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Children Are Capable & Worthy: Why We Unschool

Posted by Sarah Stogryn on

I recently had a conversation with someone who was shocked - dare I even say, appalled - to learn that I can’t recite the order of the planets, or name the capital of each province. No part of my daily life depends on immediate recall of these factoids, so I am 100% comfortable not having them at the top of my brainspace. I can read. I have access to books, the public library, and the internet. I know how to search for high quality information as needed and do so often. If I need to know about planets or capital cities, I’ll go online or to the library and seek out current relevant information instead of relying on the recollection of dusty facts that I learned 3 decades ago :) Lol. 

They were adamant however that children and adults alike should be able to recall these kind of facts. I asked them WHY it was so important for me to know things like this off the top of my head, when they have no relevance to my daily life and zero impact on my quality of life. Well obviously - it would make me intelligent and well-rounded, and those were VERY IMPORTANT things to be. (Implication being that NOT knowing those things means I am unintelligent, also known as stupid, and everybody knows that is not a compliment).

I realized this person was prioritizing the accumulation and holding of knowledge in general, while I was prioritizing the ability to learn things as needed and USING that knowledge for the good of my own and others’ quality of life. There was no further discussion to be had as we were operating from different frames of reference. I bowed out.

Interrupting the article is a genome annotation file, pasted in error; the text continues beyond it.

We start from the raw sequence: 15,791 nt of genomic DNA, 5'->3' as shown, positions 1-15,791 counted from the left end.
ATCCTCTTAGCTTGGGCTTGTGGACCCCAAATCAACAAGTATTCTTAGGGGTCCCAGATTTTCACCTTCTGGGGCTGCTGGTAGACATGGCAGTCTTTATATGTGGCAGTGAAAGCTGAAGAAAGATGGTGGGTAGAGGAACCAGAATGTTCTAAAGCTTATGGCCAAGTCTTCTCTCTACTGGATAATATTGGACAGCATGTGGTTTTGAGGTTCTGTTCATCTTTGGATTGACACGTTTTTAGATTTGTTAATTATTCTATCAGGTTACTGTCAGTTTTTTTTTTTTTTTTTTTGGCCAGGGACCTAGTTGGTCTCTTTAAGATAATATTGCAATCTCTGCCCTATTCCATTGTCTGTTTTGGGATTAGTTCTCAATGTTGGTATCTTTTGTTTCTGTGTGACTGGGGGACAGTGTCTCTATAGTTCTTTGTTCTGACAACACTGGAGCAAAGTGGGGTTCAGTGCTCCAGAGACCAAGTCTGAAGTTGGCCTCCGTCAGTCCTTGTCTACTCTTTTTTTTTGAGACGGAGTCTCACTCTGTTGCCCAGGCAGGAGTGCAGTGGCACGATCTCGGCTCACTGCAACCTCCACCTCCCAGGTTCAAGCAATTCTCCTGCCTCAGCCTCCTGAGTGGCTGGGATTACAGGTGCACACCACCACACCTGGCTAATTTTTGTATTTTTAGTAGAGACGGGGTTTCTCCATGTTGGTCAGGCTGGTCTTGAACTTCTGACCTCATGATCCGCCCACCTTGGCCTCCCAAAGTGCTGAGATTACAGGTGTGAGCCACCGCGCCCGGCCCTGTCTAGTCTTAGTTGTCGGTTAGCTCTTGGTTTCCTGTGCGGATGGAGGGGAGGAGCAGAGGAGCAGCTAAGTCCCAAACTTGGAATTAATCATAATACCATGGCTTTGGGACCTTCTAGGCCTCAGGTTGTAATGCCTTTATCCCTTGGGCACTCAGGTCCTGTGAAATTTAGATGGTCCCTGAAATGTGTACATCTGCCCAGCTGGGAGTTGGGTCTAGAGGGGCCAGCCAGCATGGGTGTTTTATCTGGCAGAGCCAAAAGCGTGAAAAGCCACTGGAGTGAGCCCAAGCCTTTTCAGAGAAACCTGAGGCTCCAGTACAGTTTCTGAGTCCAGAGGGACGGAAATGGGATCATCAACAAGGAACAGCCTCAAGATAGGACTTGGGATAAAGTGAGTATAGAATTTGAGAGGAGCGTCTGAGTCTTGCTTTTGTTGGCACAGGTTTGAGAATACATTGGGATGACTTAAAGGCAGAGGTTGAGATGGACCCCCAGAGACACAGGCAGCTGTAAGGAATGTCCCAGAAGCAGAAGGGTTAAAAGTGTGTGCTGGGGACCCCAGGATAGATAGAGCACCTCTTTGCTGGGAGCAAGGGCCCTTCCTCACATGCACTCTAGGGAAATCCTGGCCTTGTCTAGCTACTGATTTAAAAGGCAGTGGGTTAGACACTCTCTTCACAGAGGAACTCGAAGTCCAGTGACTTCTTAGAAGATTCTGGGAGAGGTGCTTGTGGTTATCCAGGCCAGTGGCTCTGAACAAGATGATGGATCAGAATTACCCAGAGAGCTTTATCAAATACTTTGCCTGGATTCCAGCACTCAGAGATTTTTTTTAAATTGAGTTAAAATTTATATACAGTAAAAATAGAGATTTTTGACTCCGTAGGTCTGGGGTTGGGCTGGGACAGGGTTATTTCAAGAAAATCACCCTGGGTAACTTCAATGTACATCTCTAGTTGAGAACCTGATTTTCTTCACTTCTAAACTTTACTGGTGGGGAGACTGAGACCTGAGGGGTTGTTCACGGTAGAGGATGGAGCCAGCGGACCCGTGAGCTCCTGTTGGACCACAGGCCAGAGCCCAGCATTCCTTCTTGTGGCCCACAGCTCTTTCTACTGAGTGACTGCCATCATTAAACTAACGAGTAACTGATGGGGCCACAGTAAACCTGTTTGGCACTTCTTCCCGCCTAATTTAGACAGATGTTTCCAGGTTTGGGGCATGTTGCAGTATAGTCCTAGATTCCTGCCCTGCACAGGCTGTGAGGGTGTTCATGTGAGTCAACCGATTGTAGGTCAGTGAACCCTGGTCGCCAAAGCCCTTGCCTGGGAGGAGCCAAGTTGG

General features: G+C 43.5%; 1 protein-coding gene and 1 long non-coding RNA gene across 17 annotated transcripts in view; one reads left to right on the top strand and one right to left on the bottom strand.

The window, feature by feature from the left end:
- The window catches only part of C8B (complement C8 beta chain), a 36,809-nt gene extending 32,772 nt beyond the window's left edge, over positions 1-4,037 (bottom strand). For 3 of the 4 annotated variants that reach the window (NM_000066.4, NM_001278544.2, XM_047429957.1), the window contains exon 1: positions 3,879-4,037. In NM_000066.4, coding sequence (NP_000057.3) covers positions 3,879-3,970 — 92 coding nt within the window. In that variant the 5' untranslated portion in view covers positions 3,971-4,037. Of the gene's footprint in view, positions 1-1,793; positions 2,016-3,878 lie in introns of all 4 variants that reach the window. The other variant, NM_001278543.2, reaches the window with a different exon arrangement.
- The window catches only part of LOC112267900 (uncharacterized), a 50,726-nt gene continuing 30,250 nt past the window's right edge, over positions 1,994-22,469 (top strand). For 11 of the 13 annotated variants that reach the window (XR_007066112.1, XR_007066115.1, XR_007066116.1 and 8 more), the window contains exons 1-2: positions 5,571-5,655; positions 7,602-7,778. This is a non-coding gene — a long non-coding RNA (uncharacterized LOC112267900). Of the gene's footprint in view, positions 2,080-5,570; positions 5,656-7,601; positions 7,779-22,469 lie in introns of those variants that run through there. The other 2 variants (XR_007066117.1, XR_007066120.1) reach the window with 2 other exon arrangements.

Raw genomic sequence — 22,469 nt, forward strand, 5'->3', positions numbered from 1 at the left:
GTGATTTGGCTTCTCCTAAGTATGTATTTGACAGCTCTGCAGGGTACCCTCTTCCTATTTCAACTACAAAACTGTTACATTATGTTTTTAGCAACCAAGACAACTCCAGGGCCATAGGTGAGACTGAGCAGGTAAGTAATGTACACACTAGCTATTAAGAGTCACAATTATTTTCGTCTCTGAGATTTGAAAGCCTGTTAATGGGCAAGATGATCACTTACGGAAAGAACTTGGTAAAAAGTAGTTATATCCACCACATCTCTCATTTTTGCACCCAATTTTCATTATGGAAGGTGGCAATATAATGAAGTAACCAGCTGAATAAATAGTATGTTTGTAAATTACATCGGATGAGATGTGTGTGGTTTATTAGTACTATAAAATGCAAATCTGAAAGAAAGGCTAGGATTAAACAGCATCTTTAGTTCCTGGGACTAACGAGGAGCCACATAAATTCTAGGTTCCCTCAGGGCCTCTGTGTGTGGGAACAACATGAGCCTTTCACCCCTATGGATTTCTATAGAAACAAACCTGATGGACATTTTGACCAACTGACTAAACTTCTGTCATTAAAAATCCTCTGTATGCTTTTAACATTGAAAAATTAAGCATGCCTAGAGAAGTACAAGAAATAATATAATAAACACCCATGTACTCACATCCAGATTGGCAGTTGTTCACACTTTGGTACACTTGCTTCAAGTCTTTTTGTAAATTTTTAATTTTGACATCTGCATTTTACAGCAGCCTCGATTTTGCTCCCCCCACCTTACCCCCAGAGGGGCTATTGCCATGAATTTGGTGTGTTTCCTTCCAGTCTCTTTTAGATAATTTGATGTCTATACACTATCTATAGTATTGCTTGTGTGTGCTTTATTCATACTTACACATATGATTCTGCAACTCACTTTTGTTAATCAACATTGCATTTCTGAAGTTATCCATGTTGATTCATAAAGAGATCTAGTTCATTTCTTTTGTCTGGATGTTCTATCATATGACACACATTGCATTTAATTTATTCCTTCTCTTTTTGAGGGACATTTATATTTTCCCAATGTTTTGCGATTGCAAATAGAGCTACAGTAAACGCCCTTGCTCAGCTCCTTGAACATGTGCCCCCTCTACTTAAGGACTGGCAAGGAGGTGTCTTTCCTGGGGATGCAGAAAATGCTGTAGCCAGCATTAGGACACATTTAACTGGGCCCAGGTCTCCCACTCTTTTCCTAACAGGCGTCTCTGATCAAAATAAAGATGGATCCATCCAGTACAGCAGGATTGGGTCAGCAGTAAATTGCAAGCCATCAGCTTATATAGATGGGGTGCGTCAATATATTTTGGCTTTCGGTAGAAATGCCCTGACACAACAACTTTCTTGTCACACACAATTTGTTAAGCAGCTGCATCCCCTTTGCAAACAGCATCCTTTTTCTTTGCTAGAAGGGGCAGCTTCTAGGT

If someone wants to collect knowledge like baseball cards because it makes them feel happy or helps them fulfill their soul’s purpose in this world, then by all means collect away. If they want to be a general collector of knowledge and compete on Jeopardy! - that's great. If they want to know everything there is to know about a single topic and be an expert in their field - that's also great. If they love to share knowledge freely and humbly with others that's - you guessed it - great in my books.  I mean all that seriously. Just don’t disparage those who choose to work with knowledge differently, or who have less intellectual knowledge than you do. And remember that knowledge and worth are two separate things, because our culture all too often ties them together (You don't tell someone directly or otherwise that they're unintelligent or stupid as a compliment or even a neutral statement. It's seen as an insult; a negative value judgement).

You Are Worthy Just As You Are
When we make value judgments about a person based on what they appear to know (or not), we strip them of a piece of their humanity. That's not ok. Human worth is not based on what you know or what you are able to produce. Intellectual intelligence is not the singularly most important thing. We are all worthy of love and kindness and respect simply because we exist.  My kids are not stupid or less than, just because they know different things than their same-aged peers in school might. All children are fully human and fully deserving of love and kindness and respect, including in terms of what, where, when, and how they learn. No one should ever be made to feel stupid.

Children are capable

So what does that have to do with unschooling? Well....